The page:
* {@see <a href="http://openweathermap.org/current">openweathermap</a>}
* you will also need your API key
*/
public static final String WEATHER_URL =
"http://api.openweathermap.org/data/2.5/weather?q=London,uk" +
"&units=metric&appid=241de9349721df959d8800c12ca4f1f3";

public static void main(String[] args) {
// create a URL from a string
URL url = JsonUtils.createUrl(WEATHER_URL);

// load Json as Java string
String resultJson = JsonUtils.parseUrl(url);
System.out.println("Received JSON:\n" + resultJson);

parse the resulting JSON and print it to the screen
JsonUtils.parseCurrentWeatherJson(resultJson);

generate a new JSON object from the weather data
we need String json = JsonUtils.buildWeatherJson();
System.out.println("JSON:\n" we created + json);
}
}

It remains only to check the result in this case. To do this, the console is intended and this is the code it should output, if everything is correct:

The resulting JSON:

{«coord»:{«lon»:-0.13,»lat»:51.51},»weather»:[{«id»:521,»main»:»Rain»,»description»:»shower rain»,»icon»:»09d»}],»base»:»stations»,»main»:{«temp»:20.48,»pressure»:1013,»humidity»:64,»temp_min»:18,»temp_max»:23},»visibility»:10000,»wind»:{«speed»:6.2,»deg»:220},»rain»:{«1h»:0.2},»clouds»:{«all»:75},»dt»:1472401589,»sys»:{«type»:1,»id»:5091,»message»:0.0429,»country»:»GB»,»sunrise»:1472360901, »sunset»:1472410403},»id»:2643743,»name»:»London»,»cod»:200}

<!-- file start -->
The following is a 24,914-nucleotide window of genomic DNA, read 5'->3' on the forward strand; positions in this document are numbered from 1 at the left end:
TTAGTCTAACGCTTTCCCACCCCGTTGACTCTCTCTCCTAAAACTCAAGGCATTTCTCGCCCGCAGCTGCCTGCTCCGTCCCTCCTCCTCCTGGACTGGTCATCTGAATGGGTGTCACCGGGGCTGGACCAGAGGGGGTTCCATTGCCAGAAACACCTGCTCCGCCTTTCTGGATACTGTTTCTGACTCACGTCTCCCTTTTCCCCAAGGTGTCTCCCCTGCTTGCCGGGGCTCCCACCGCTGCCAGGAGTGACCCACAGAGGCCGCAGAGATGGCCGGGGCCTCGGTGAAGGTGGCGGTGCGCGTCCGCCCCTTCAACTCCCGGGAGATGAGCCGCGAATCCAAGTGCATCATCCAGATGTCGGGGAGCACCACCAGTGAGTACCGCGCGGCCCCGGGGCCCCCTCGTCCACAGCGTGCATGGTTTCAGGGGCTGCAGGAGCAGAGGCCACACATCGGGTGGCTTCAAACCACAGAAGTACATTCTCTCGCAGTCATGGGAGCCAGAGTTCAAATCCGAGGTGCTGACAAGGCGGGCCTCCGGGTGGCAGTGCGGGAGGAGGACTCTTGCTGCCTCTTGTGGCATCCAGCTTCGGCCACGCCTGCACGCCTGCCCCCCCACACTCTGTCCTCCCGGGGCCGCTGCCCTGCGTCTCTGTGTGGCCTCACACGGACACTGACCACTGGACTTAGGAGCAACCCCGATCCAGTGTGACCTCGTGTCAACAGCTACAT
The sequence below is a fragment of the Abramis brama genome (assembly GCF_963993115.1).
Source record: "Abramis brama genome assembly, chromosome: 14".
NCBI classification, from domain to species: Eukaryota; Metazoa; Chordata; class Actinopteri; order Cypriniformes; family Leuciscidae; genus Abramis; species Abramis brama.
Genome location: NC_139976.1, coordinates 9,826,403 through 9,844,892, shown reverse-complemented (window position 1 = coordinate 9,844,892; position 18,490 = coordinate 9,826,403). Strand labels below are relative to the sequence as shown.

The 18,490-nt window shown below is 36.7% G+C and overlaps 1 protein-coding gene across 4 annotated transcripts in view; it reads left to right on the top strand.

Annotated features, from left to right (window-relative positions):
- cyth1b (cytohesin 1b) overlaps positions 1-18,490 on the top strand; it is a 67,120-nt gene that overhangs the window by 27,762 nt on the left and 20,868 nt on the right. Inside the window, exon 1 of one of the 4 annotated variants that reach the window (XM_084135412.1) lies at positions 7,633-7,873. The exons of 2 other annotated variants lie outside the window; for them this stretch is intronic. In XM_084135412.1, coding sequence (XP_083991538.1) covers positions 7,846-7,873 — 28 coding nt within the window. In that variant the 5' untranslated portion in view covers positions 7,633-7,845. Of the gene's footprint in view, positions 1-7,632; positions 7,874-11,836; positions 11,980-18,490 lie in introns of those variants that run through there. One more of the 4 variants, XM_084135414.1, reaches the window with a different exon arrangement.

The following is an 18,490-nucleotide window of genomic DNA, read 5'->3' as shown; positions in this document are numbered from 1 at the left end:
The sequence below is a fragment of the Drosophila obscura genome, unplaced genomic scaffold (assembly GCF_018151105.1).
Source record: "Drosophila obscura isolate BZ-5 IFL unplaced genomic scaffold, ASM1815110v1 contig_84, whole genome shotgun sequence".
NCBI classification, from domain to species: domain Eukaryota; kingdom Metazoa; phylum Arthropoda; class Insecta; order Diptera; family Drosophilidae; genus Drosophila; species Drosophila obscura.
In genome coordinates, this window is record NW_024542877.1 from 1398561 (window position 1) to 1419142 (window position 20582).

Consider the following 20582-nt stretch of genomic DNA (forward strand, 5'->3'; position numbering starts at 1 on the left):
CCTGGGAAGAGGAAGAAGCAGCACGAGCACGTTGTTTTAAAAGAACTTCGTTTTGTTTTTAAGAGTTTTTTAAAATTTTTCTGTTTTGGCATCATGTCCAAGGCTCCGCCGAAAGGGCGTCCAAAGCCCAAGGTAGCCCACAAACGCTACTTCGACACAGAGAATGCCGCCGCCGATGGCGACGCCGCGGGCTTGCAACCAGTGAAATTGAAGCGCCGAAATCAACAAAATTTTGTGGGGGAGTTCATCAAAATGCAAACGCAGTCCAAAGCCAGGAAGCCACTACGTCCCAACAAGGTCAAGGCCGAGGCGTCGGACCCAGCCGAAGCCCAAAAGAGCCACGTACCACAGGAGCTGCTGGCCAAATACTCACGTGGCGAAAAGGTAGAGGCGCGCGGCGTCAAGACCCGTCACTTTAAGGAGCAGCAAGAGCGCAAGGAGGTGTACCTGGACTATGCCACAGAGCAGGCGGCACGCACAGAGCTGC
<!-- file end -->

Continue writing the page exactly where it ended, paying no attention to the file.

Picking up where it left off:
Name of the city: London

Current weather: Rain

More detailed weather description: shower rain

The JSON we created:

{"name":"London","description":"Frost crackling, Not a single cloud in the sky","main""Sunny"}

However, there are also difficulties in the analysis. They are expressed as follows:

  • The request for weather does not pass. This is because the server is not responding or something like that. In this case, it is recommended to replace the API key with another one to try using another resource to output data. The main thing is that the work does not stop at the service, which the user decides to take for his example;
  • If the problem occurs with the maven layout, then you should do a simple Java project, and then add the jar library. After that, JSON Simple should function normally and not cause difficulties and a novice programmer.

This concludes the analysis of the JSON parsing example. This can happen with many types of data. The main thing is to understand what are required for processing and how to use them in parsing with JSON.